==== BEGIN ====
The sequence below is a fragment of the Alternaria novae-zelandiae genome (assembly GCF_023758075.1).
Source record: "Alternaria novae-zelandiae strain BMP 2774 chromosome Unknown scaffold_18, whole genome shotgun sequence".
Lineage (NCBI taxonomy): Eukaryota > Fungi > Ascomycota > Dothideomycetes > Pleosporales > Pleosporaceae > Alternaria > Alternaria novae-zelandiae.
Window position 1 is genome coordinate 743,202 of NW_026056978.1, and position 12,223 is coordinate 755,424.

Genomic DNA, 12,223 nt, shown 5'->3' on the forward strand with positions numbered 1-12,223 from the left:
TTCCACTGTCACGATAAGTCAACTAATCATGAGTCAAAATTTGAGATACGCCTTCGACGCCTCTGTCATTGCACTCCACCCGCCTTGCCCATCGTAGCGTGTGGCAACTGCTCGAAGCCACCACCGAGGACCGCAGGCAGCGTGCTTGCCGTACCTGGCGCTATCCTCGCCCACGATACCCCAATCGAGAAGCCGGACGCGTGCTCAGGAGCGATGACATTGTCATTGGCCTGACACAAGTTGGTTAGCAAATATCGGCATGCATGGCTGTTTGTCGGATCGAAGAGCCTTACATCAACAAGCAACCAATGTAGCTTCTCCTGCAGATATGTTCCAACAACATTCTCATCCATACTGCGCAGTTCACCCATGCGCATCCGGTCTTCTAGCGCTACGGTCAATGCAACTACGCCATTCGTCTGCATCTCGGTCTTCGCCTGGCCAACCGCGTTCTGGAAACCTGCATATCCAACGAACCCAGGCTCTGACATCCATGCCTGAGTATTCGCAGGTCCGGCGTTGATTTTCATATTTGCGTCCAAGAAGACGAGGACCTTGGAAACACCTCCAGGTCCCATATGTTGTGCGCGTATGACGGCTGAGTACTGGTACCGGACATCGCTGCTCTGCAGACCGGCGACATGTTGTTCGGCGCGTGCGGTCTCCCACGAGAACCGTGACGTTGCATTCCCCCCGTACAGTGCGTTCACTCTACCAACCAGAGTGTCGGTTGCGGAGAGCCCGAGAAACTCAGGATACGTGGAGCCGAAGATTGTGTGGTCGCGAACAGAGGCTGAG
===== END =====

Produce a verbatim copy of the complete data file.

The sequence below is a fragment of the Alternaria novae-zelandiae genome (assembly GCF_023758075.1).
Source record: "Alternaria novae-zelandiae strain BMP 2774 chromosome Unknown scaffold_18, whole genome shotgun sequence".
Lineage (NCBI taxonomy): Eukaryota > Fungi > Ascomycota > Dothideomycetes > Pleosporales > Pleosporaceae > Alternaria > Alternaria novae-zelandiae.
Window position 1 is genome coordinate 743,202 of NW_026056978.1, and position 12,223 is coordinate 755,424.

Genomic DNA, 12,223 nt, shown 5'->3' on the forward strand with positions numbered 1-12,223 from the left:
TTCCACTGTCACGATAAGTCAACTAATCATGAGTCAAAATTTGAGATACGCCTTCGACGCCTCTGTCATTGCACTCCACCCGCCTTGCCCATCGTAGCGTGTGGCAACTGCTCGAAGCCACCACCGAGGACCGCAGGCAGCGTGCTTGCCGTACCTGGCGCTATCCTCGCCCACGATACCCCAATCGAGAAGCCGGACGCGTGCTCAGGAGCGATGACATTGTCATTGGCCTGACACAAGTTGGTTAGCAAATATCGGCATGCATGGCTGTTTGTCGGATCGAAGAGCCTTACATCAACAAGCAACCAATGTAGCTTCTCCTGCAGATATGTTCCAACAACATTCTCATCCATACTGCGCAGTTCACCCATGCGCATCCGGTCTTCTAGCGCTACGGTCAATGCAACTACGCCATTCGTCTGCATCTCGGTCTTCGCCTGGCCAACCGCGTTCTGGAAACCTGCATATCCAACGAACCCAGGCTCTGACATCCATGCCTGAGTATTCGCAGGTCCGGCGTTGATTTTCATATTTGCGTCCAAGAAGACGAGGACCTTGGAAACACCTCCAGGTCCCATATGTTGTGCGCGTATGACGGCTGAGTACTGGTACCGGACATCGCTGCTCTGCAGACCGGCGACATGTTGTTCGGCGCGTGCGGTCTCCCACGAGAACCGTGACGTTGCATTCCCCCCGTACAGTGCGTTCACTCTACCAACCAGAGTGTCGGTTGCGGAGAGCCCGAGAAACTCAGGATACGTGGAGCCGAAGATTGTGTGGTCGCGAACAGAGGCTGAG